Russia and Vietnam: An alliance of convenience. Nikola Mikovic, The Interpreter; August 2021: Formally, Russia and Vietnam are strategic partners, committed to helping each other in terms of defence and security. It is no secret that Vietnam is interested in purchasing the BrahMos medium-range ramjet supersonic cruise missile produced by the Russian-Indian joint venture BrahMos Aerospace. In November 2020, Russian Deputy Chief of Mission Roman Babushkin said that India and Russia are planning to export the BrahMos cruise missile to the Philippines and several other countries. It remains unclear if Vietnam is among them…. Beyond defence relations, Russia is also seeing to boost its economic ties with Vietnam, especially in the energy arena.

Why Vietnam Holds the Trump Card in the US-Vietnam Partnership. Khang Vu, The Diplomat; April 5, 2022: In major aspects, the convenient U.S.-Vietnam partnership is similar to the U.S.-China “quasi alliance” in the 1970s and 1980s, during which Washington and Beijing worked together to check the Soviet Union. Hanoi still perceives Western influence as posing challenges to its regime security. And to complicate matters further, under the pressure of the anti-communist Vietnamese American community, the U.S. condemns Vietnam’s poor human rights practices and may sanction Vietnamese officials under the Global Magnitsky Act. However, it is exactly these weak spots in U.S.-Vietnam relations that afford Vietnam a strong bargaining leverage in the bilateral relationship. Although Vietnam is an autocratic state like China, the United States perceives Vietnam to be too important to its Indo-Pacific strategy to let issues concerning human rights or political differences derail the upward trajectory of the partnership.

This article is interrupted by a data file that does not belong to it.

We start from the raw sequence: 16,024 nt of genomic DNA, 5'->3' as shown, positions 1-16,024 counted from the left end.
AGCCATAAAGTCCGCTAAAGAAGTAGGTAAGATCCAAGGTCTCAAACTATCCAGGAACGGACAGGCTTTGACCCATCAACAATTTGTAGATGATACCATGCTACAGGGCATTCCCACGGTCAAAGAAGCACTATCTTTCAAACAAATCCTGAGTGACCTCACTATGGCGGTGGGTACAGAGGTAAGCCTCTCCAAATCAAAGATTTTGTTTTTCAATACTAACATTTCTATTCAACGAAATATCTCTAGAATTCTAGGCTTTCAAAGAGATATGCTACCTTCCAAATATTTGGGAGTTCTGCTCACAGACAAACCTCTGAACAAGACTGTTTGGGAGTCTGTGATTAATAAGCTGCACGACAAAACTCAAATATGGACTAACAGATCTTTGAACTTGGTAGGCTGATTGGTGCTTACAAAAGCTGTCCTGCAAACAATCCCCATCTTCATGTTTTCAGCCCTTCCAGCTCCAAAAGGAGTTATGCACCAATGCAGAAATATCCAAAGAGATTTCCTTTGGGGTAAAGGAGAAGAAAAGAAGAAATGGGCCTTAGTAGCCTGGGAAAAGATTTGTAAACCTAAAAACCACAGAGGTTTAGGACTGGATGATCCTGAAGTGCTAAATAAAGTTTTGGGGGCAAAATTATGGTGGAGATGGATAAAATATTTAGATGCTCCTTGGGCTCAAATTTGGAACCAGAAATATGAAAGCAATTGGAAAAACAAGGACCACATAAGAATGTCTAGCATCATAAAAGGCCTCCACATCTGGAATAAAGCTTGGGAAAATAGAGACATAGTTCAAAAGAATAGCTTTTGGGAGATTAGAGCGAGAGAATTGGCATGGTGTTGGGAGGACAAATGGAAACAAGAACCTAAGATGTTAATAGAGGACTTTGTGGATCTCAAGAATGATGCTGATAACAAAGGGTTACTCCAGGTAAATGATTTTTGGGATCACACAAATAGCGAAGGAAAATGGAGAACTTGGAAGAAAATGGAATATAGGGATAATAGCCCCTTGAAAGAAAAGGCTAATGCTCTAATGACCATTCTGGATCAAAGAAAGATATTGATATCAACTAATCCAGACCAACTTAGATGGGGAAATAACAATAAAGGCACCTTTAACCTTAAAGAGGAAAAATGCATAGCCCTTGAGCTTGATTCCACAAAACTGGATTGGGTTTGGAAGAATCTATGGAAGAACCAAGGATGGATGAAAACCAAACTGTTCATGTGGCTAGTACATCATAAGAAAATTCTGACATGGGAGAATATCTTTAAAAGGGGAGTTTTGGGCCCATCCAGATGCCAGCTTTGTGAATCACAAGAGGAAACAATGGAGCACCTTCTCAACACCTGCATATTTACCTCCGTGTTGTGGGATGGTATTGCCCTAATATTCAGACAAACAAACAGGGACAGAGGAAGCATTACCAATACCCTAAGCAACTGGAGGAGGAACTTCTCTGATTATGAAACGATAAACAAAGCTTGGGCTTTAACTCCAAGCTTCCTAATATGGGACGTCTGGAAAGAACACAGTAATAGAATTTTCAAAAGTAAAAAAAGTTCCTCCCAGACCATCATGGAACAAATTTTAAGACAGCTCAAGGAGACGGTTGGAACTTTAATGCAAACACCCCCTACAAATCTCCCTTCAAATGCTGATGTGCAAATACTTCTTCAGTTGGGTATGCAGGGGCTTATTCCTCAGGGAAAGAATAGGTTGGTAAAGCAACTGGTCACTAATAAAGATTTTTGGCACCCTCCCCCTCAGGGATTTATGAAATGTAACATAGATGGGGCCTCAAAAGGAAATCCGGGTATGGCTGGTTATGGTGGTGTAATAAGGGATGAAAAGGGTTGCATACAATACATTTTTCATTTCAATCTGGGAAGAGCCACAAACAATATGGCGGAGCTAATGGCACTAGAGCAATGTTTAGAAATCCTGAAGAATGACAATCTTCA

VinFast, the Latest EV IPO, Comes to U.S. From Vietnam. Luisa Beltran, Barron’s; April 7, 2022: VinFast Trading & Investment, an EV auto maker, has confidentially filed to go public in what would be the first U.S. IPO of a Vietnamese company. VinFast, a unit of Vietnamese conglomerate Vingroup, said Thursday it had submitted ​​a draft registration statement to the Securities and Exchange Commission for a proposed initial public offering of its ordinary shares. VinFast said it hadn’t determined how many shares it would offer or their price range. A VinFast IPO would be the first traditional offering on a U.S. exchange from a Vietnamese company, according to Dealogic.


The International Federation for Human Rights (FIDH) and its member organization Vietnam Committee on Human Rights (VCHR) released a statement this week calling on the EU to hold Vietnam accountable to its human rights agreements made as part of the EU-Vietnam Free Trade Agreement. Of the upcoming human rights dialogue between the EU and Vietnam, they said: “FIDH and VCHR urge the EU to seriously reconsider the merits of the human rights dialogue, which is portrayed by the Vietnamese government as a demonstration that it fully complies with the country’s human rights obligations.” Read the full statement and share it.